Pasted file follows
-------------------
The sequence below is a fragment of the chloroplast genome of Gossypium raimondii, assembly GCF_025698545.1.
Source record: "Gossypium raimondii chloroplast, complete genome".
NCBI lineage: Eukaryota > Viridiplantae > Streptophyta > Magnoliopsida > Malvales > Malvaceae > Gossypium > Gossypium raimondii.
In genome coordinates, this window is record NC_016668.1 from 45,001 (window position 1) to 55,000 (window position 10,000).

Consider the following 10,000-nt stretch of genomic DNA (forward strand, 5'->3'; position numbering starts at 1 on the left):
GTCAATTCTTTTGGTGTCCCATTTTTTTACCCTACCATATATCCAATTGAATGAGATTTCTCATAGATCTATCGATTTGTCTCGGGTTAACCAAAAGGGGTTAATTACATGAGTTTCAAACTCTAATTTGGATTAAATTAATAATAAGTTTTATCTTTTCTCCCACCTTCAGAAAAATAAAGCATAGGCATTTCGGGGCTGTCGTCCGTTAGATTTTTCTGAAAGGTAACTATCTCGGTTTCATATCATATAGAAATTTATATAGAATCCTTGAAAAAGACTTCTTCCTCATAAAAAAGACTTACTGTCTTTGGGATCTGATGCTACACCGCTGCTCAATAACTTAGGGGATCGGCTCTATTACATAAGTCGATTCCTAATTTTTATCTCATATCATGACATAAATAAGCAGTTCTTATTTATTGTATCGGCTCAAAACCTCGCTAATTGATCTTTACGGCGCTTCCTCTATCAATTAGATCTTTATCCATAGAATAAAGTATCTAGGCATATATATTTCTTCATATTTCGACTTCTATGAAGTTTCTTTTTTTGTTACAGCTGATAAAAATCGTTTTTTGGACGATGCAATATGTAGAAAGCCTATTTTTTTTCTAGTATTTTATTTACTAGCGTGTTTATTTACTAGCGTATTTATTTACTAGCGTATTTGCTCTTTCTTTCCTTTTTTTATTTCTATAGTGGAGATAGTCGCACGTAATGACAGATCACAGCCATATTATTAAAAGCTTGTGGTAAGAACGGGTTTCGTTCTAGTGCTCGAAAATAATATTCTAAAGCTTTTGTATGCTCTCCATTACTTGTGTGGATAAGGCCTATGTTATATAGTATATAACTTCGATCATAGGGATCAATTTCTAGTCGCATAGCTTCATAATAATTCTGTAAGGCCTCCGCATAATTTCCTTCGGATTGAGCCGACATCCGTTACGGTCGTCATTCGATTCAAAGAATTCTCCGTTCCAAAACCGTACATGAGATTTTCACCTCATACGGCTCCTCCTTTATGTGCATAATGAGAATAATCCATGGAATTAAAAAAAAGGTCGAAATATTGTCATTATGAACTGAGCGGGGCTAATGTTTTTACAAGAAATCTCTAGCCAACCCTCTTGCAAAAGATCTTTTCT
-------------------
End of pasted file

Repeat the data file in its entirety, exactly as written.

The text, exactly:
The sequence below is a fragment of the chloroplast genome of Gossypium raimondii, assembly GCF_025698545.1.
Source record: "Gossypium raimondii chloroplast, complete genome".
NCBI lineage: Eukaryota > Viridiplantae > Streptophyta > Magnoliopsida > Malvales > Malvaceae > Gossypium > Gossypium raimondii.
In genome coordinates, this window is record NC_016668.1 from 45,001 (window position 1) to 55,000 (window position 10,000).

Consider the following 10,000-nt stretch of genomic DNA (forward strand, 5'->3'; position numbering starts at 1 on the left):
GTCAATTCTTTTGGTGTCCCATTTTTTTACCCTACCATATATCCAATTGAATGAGATTTCTCATAGATCTATCGATTTGTCTCGGGTTAACCAAAAGGGGTTAATTACATGAGTTTCAAACTCTAATTTGGATTAAATTAATAATAAGTTTTATCTTTTCTCCCACCTTCAGAAAAATAAAGCATAGGCATTTCGGGGCTGTCGTCCGTTAGATTTTTCTGAAAGGTAACTATCTCGGTTTCATATCATATAGAAATTTATATAGAATCCTTGAAAAAGACTTCTTCCTCATAAAAAAGACTTACTGTCTTTGGGATCTGATGCTACACCGCTGCTCAATAACTTAGGGGATCGGCTCTATTACATAAGTCGATTCCTAATTTTTATCTCATATCATGACATAAATAAGCAGTTCTTATTTATTGTATCGGCTCAAAACCTCGCTAATTGATCTTTACGGCGCTTCCTCTATCAATTAGATCTTTATCCATAGAATAAAGTATCTAGGCATATATATTTCTTCATATTTCGACTTCTATGAAGTTTCTTTTTTTGTTACAGCTGATAAAAATCGTTTTTTGGACGATGCAATATGTAGAAAGCCTATTTTTTTTCTAGTATTTTATTTACTAGCGTGTTTATTTACTAGCGTATTTATTTACTAGCGTATTTGCTCTTTCTTTCCTTTTTTTATTTCTATAGTGGAGATAGTCGCACGTAATGACAGATCACAGCCATATTATTAAAAGCTTGTGGTAAGAACGGGTTTCGTTCTAGTGCTCGAAAATAATATTCTAAAGCTTTTGTATGCTCTCCATTACTTGTGTGGATAAGGCCTATGTTATATAGTATATAACTTCGATCATAGGGATCAATTTCTAGTCGCATAGCTTCATAATAATTCTGTAAGGCCTCCGCATAATTTCCTTCGGATTGAGCCGACATCCGTTACGGTCGTCATTCGATTCAAAGAATTCTCCGTTCCAAAACCGTACATGAGATTTTCACCTCATACGGCTCCTCCTTTATGTGCATAATGAGAATAATCCATGGAATTAAAAAAAAGGTCGAAATATTGTCATTATGAACTGAGCGGGGCTAATGTTTTTACAAGAAATCTCTAGCCAACCCTCTTGCAAAAGATCTTTTCT